We had a similar signal sent Monday by the Environmental Protection Agency, when Administrator Lisa Jackson set off the greenhouse gas alarms. Jackson announced an “endangerment finding,” which holds that greenhouse gases pose a serious threat to public health and the environment. As a result of that finding, the EPA is moving ahead with plans to regulate significant point sources of carbon dioxide and methane – a development that may affect farms and feedlots, depending on how wide a net they cast.
Farm policy organizations like NMPF had fully expected this day to arrive; the process has been snowballing down the proverbial hill for quite some time. In its defense, the EPA is bound by a Supreme Court ruling to do something to mitigate the flow of greenhouse gases. The expectation was that Congress would enact a law to cut down on greenhouse gas emissions, similar to the cap and trade bill that passed the House of Representatives earlier this year, or the somewhat different bill that the Senate took up this fall. But the prospects of a final cap and trade bill getting all the way through Congress, and reaching the President’s desk, are far from certain.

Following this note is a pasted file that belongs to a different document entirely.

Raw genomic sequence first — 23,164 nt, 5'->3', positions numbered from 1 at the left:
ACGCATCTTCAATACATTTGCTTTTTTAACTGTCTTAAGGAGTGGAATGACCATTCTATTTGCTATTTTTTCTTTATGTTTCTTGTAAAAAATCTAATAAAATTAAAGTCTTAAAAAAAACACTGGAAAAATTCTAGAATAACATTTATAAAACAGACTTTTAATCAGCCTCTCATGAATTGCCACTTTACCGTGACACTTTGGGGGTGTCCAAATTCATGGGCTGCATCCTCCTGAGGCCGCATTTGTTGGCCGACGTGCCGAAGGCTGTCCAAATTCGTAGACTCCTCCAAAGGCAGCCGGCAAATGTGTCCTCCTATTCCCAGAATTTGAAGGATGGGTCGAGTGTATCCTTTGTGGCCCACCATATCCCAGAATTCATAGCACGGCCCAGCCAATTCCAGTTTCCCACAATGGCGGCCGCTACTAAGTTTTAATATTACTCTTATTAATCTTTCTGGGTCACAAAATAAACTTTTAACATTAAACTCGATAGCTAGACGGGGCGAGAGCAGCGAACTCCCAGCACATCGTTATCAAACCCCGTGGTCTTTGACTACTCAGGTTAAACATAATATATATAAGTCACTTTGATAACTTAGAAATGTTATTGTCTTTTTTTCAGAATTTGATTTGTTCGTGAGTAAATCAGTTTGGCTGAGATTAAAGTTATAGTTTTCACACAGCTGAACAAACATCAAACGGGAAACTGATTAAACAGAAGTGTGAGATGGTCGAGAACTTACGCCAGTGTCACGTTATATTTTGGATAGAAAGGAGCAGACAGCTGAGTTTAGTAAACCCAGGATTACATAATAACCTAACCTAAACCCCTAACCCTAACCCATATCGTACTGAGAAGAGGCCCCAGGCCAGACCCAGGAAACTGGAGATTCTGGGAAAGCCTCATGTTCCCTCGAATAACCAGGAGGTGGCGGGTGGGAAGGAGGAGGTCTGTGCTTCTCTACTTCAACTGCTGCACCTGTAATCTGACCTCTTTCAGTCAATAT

So the endangerment klaxon this week is the other shoe dropping. If Congress doesn’t do something, the regulators at the EPA will. As of right now, EPA says any source emitting fewer than 25,000 tons of carbon a year will not be covered. NMPF estimates that figure represents a dairy farm of 3200 cows, of which there are maybe a couple hundred in the U.S. at most. But the reporting and mitigation requirements may change as the regulations gush forth like a melting glacier.
As President Obama’s presence in Copenhagen this month demonstrates, this administration intends to do something about greenhouse gases if the Congress does not. Farmers and consumers have a great deal riding on how it plays out.
Cows Coming Home to the Midwest
KCBT wheat futures show losses; Protein premium fully steady